Retail sales of consumer electronics during Thanksgiving week jumped more than 10 percent to $1.2 billion, compared with the same period last year, according to an NPDTechworld report.
Thanksgiving has traditionally been regarded as the official start of the holiday selling period, and this year's double-digit sales surge — reflected in record-breaking volume for Best Buy and Circuit City — was comforting to CE dealers unsure of the season's outcome.
The sales gains, led by MP3 players, digital cameras, LCD monitors and multifunction printers, came at a price however. NPDTechworld noted that price-oriented promotions were offered across all hot categories, and that pricing was especially aggressive for such high-visibility products as DVD players, color TVs, desktop PCs and scanners.
Indeed, deep door-buster discounts on Black Friday drew crowds that turned unruly at a number of Wal-Mart locations, as consumers clamored for such limited-time sale items as a $98 DVD-VCR combo unit.
CE's strength was also confirmed by the Commerce Department, which reported a 5.0 percent sales gain year-over-year for electronics and appliance stores in November.
But despite the initial buying frenzy, some CE chains are predicting flat sales for the season, which analysts expect will be the weakest for retail overall since the 1991 recession. Chain-store sales already faltered during the first week of December, falling 2.3 percent from the prior week and 2.0 percent from the year-ago period, according to Bank of Tokyo-Mitsubishi and UBS Warburg's Weekly Chain Store Sales Snapshot, an index of results from Kmart, Sears, Target, Wal-Mart and other full-line retailers.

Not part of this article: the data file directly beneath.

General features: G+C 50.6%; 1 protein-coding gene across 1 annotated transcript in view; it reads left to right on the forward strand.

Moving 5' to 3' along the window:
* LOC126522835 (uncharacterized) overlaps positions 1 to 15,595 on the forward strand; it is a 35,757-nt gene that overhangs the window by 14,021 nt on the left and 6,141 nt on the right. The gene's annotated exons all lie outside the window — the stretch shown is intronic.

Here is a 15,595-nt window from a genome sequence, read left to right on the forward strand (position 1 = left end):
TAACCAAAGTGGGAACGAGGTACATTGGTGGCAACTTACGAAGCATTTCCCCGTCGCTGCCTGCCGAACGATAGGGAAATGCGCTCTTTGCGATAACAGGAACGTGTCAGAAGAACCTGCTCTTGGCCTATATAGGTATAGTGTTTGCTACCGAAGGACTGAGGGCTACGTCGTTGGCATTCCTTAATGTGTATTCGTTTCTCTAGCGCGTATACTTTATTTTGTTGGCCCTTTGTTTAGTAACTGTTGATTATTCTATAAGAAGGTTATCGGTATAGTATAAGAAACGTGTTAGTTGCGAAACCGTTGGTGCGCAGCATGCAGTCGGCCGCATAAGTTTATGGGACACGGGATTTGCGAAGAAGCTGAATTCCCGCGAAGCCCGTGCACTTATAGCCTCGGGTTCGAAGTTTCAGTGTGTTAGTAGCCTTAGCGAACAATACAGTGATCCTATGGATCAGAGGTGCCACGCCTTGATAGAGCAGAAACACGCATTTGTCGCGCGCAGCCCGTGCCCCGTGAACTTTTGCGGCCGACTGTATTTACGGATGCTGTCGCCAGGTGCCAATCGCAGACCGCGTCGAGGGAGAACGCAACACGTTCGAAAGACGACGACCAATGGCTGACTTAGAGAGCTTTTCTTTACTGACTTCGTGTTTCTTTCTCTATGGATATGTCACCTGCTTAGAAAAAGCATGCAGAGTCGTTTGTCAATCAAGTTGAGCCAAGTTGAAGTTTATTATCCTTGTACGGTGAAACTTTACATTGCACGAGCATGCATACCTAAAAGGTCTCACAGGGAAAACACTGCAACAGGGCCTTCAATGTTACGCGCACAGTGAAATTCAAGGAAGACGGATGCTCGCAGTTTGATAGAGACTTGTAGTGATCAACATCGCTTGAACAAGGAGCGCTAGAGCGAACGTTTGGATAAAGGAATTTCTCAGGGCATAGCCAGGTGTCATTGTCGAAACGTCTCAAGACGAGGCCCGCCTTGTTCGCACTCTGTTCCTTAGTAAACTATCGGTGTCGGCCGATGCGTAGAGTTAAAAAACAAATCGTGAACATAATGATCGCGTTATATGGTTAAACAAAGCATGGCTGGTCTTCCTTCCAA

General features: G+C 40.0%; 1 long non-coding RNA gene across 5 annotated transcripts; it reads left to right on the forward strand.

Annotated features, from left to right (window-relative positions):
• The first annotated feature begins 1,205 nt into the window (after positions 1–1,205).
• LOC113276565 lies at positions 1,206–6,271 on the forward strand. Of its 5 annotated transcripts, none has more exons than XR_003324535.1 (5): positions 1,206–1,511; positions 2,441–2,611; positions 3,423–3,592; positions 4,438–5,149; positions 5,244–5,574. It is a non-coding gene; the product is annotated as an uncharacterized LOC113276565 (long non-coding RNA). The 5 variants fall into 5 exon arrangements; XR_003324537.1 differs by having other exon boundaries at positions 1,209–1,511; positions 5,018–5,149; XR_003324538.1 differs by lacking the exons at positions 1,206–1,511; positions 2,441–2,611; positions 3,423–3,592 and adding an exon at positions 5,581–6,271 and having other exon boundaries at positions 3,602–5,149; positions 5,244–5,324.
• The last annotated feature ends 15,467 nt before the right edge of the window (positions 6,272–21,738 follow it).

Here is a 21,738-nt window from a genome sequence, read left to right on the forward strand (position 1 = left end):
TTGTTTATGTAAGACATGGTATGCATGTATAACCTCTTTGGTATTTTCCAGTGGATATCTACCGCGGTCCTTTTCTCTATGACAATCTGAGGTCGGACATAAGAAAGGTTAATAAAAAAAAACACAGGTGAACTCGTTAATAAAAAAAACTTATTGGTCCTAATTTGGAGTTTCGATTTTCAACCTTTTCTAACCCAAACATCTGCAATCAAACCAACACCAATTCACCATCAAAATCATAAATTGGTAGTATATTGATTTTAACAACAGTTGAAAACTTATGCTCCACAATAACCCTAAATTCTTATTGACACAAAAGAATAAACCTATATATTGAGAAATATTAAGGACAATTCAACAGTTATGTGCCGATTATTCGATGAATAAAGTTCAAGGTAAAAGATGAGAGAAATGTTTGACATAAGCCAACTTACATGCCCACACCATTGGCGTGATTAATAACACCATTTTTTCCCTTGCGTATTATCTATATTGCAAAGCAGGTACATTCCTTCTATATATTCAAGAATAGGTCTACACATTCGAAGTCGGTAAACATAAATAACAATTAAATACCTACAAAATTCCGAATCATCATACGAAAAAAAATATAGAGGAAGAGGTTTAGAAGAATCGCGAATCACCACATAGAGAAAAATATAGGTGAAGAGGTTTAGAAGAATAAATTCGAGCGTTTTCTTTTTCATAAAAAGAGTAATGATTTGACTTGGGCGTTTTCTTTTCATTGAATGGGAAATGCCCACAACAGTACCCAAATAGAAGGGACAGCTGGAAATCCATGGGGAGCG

"It's beginning to look a lot like Christmas … but unfortunately, right now, it is looking a lot like Christmas 2000 — which was a dismal season," noted Bank of Tokyo-Mitsubishi analyst Michael Niemira, who cited CE among the better performing categories that week.
The biggest gains in unit volume during Thanksgiving week were enjoyed by LCD monitors, up 163 percent over the comparable period last year, NPDTechworld reported, followed by MP3 players, up 148 percent, and multifunction printers, up 130 percent.
The biggest drops in average selling price (ASP) belonged to color TVs, which went from $445 last year to $388 last month; multifunction printers, whose ASP fell from $242 to $194; and notebook PCs, which dropped from $1,334 to $1,242.
By contrast, categories with higher ASPs included digital cameras, which went from $230 in 2001 to $252 last month, and camcorders, whose ASP rose from $384 to $394.Thanksgiving Week CE Sales
|Year-Over-Year Unit Change||Year-Over-Year $ Change||2001 Category Avg. Selling Price||2002 Category Avg. Selling Price|